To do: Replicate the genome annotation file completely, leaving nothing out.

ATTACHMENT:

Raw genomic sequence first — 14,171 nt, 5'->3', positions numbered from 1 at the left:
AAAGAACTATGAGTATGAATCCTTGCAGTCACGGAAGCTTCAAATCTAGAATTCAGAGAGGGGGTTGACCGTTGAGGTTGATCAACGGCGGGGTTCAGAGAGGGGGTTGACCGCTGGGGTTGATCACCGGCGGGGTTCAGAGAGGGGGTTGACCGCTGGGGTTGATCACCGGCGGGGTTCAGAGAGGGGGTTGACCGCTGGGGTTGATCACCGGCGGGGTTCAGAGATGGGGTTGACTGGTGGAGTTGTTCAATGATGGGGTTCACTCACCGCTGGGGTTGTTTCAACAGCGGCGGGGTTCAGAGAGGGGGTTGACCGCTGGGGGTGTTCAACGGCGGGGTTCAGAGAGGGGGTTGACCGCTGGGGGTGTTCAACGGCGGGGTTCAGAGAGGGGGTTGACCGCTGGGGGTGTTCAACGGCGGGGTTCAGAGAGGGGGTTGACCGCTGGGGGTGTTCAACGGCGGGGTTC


Raw genomic sequence first — 14,171 nt, 5'->3', positions numbered from 1 at the left:
AAAGAACTATGAGTATGAATCCTTGCAGTCACGGAAGCTTCAAATCTAGAATTCAGAGAGGGGGTTGACCGTTGAGGTTGATCAACGGCGGGGTTCAGAGAGGGGGTTGACCGCTGGGGTTGATCACCGGCGGGGTTCAGAGAGGGGGTTGACCGCTGGGGTTGATCACCGGCGGGGTTCAGAGAGGGGGTTGACCGCTGGGGTTGATCACCGGCGGGGTTCAGAGATGGGGTTGACTGGTGGAGTTGTTCAATGATGGGGTTCACTCACCGCTGGGGTTGTTTCAACAGCGGCGGGGTTCAGAGAGGGGGTTGACCGCTGGGGGTGTTCAACGGCGGGGTTCAGAGAGGGGGTTGACCGCTGGGGGTGTTCAACGGCGGGGTTCAGAGAGGGGGTTGACCGCTGGGGGTGTTCAACGGCGGGGTTCAGAGAGGGGGTTGACCGCTGGGGGTGTTCAACGGCGGGGTTC